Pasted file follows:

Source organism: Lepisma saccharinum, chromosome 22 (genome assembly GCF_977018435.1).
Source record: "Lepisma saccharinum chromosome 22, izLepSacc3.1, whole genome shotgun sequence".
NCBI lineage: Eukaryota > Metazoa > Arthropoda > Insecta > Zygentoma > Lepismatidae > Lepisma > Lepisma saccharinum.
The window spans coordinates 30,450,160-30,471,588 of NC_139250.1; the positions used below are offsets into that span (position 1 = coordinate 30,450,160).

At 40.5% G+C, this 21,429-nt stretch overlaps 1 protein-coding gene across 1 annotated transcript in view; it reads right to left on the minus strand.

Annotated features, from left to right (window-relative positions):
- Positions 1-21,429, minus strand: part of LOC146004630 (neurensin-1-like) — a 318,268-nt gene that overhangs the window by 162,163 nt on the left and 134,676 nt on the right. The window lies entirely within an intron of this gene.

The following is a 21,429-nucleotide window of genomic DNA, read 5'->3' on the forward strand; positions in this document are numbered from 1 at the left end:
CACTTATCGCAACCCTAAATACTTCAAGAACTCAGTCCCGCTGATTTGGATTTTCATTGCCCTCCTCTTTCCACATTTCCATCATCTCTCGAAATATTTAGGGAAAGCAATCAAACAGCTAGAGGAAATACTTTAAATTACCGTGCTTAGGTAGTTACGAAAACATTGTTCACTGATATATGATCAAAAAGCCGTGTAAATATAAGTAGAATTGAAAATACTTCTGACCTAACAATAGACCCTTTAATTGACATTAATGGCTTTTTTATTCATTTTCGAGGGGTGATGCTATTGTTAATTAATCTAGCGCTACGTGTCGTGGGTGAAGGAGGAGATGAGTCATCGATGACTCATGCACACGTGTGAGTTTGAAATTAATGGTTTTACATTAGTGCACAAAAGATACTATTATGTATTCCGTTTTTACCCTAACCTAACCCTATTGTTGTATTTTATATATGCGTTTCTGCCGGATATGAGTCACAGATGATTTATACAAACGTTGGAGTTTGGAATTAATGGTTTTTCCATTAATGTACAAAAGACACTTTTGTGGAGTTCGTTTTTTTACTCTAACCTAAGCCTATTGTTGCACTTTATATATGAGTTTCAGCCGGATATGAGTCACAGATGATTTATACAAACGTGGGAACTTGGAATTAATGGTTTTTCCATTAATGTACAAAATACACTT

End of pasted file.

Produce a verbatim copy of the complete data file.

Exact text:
Source organism: Lepisma saccharinum, chromosome 22 (genome assembly GCF_977018435.1).
Source record: "Lepisma saccharinum chromosome 22, izLepSacc3.1, whole genome shotgun sequence".
NCBI lineage: Eukaryota > Metazoa > Arthropoda > Insecta > Zygentoma > Lepismatidae > Lepisma > Lepisma saccharinum.
The window spans coordinates 30,450,160-30,471,588 of NC_139250.1; the positions used below are offsets into that span (position 1 = coordinate 30,450,160).

At 40.5% G+C, this 21,429-nt stretch overlaps 1 protein-coding gene across 1 annotated transcript in view; it reads right to left on the minus strand.

Annotated features, from left to right (window-relative positions):
- Positions 1-21,429, minus strand: part of LOC146004630 (neurensin-1-like) — a 318,268-nt gene that overhangs the window by 162,163 nt on the left and 134,676 nt on the right. The window lies entirely within an intron of this gene.

The following is a 21,429-nucleotide window of genomic DNA, read 5'->3' on the forward strand; positions in this document are numbered from 1 at the left end:
CACTTATCGCAACCCTAAATACTTCAAGAACTCAGTCCCGCTGATTTGGATTTTCATTGCCCTCCTCTTTCCACATTTCCATCATCTCTCGAAATATTTAGGGAAAGCAATCAAACAGCTAGAGGAAATACTTTAAATTACCGTGCTTAGGTAGTTACGAAAACATTGTTCACTGATATATGATCAAAAAGCCGTGTAAATATAAGTAGAATTGAAAATACTTCTGACCTAACAATAGACCCTTTAATTGACATTAATGGCTTTTTTATTCATTTTCGAGGGGTGATGCTATTGTTAATTAATCTAGCGCTACGTGTCGTGGGTGAAGGAGGAGATGAGTCATCGATGACTCATGCACACGTGTGAGTTTGAAATTAATGGTTTTACATTAGTGCACAAAAGATACTATTATGTATTCCGTTTTTACCCTAACCTAACCCTATTGTTGTATTTTATATATGCGTTTCTGCCGGATATGAGTCACAGATGATTTATACAAACGTTGGAGTTTGGAATTAATGGTTTTTCCATTAATGTACAAAAGACACTTTTGTGGAGTTCGTTTTTTTACTCTAACCTAAGCCTATTGTTGCACTTTATATATGAGTTTCAGCCGGATATGAGTCACAGATGATTTATACAAACGTGGGAACTTGGAATTAATGGTTTTTCCATTAATGTACAAAATACACTT